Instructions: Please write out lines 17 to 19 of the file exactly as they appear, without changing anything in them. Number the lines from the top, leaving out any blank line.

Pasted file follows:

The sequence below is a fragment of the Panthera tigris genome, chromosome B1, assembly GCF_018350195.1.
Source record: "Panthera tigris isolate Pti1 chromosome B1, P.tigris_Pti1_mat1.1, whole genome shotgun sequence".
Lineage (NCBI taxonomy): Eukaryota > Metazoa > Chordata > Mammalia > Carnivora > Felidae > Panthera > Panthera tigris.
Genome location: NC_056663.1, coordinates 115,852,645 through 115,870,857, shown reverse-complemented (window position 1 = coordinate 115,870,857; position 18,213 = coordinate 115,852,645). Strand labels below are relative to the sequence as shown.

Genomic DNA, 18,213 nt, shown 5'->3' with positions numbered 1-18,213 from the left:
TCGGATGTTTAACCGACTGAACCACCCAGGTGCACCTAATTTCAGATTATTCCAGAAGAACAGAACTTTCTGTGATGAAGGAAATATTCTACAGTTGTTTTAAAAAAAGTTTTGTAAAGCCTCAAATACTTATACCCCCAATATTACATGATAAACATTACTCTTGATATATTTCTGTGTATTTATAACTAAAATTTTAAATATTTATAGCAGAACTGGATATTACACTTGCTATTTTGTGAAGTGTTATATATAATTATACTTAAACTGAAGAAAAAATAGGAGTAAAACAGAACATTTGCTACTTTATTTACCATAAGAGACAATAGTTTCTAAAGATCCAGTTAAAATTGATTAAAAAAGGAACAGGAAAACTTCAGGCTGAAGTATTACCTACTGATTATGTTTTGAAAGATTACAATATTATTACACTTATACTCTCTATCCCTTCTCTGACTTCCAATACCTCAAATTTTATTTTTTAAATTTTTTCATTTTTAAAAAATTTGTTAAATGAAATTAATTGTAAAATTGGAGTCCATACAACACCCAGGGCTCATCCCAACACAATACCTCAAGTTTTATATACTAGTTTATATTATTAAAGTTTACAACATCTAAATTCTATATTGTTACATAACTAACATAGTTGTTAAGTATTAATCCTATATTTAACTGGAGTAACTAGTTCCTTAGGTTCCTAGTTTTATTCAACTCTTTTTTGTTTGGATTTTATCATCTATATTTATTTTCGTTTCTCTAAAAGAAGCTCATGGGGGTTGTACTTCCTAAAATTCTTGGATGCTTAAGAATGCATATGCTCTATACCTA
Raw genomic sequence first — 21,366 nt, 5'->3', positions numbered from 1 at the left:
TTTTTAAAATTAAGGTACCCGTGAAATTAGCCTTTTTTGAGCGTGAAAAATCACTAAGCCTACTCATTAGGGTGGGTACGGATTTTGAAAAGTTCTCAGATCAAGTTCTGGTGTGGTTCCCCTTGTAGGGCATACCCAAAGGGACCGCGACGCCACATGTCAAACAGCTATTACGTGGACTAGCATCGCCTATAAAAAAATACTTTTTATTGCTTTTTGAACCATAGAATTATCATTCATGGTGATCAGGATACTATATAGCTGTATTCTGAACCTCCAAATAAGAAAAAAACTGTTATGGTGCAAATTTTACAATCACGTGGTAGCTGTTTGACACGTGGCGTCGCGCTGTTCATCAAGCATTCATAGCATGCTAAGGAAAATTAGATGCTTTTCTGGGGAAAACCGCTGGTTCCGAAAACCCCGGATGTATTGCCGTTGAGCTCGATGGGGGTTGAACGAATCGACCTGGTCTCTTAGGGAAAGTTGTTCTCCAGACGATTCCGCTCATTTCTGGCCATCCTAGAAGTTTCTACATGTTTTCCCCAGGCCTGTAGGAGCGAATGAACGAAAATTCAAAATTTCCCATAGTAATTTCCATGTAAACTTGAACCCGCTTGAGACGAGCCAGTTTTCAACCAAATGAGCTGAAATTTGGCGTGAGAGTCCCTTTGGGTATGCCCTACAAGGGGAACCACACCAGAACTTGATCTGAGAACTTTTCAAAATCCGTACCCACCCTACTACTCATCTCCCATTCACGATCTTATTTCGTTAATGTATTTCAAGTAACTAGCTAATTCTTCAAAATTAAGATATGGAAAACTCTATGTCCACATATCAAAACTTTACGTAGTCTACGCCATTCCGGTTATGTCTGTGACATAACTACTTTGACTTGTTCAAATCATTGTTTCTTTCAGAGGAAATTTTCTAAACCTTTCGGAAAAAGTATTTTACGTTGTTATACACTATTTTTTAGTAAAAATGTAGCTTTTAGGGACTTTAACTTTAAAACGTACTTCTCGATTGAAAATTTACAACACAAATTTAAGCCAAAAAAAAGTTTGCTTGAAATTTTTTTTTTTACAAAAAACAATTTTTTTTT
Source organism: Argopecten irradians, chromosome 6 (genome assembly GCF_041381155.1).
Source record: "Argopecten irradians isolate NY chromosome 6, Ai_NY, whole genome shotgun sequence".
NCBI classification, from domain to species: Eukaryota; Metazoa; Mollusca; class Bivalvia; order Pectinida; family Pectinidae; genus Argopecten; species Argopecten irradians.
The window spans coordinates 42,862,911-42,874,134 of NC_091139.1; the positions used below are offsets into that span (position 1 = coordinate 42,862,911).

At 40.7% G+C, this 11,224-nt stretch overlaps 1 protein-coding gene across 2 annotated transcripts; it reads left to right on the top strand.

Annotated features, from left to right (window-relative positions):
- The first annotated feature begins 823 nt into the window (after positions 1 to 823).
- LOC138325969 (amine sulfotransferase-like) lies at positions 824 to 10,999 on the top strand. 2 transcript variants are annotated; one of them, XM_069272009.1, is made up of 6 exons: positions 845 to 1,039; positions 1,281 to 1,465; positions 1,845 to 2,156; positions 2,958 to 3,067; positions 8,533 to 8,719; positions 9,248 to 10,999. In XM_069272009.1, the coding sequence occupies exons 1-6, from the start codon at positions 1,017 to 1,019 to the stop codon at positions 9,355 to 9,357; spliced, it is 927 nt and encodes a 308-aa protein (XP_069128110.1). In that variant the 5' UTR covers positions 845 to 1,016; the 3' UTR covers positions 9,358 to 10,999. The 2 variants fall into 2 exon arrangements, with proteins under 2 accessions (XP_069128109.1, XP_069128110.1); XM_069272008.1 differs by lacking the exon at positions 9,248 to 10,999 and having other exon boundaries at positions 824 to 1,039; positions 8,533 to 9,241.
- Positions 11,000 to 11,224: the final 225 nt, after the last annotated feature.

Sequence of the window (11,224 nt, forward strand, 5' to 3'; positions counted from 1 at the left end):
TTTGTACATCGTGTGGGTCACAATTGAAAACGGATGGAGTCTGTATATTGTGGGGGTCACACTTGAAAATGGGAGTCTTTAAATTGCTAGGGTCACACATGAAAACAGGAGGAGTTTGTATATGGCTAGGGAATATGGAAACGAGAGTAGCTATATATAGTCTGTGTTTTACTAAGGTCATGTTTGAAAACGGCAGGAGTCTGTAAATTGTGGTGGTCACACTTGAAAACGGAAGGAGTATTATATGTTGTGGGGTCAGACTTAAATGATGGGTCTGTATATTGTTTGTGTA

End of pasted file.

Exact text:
- Positions 11,000 to 11,224: the final 225 nt, after the last annotated feature.

Sequence of the window (11,224 nt, forward strand, 5' to 3'; positions counted from 1 at the left end):
TTTGTACATCGTGTGGGTCACAATTGAAAACGGATGGAGTCTGTATATTGTGGGGGTCACACTTGAAAATGGGAGTCTTTAAATTGCTAGGGTCACACATGAAAACAGGAGGAGTTTGTATATGGCTAGGGAATATGGAAACGAGAGTAGCTATATATAGTCTGTGTTTTACTAAGGTCATGTTTGAAAACGGCAGGAGTCTGTAAATTGTGGTGGTCACACTTGAAAACGGAAGGAGTATTATATGTTGTGGGGTCAGACTTAAATGATGGGTCTGTATATTGTTTGTGTA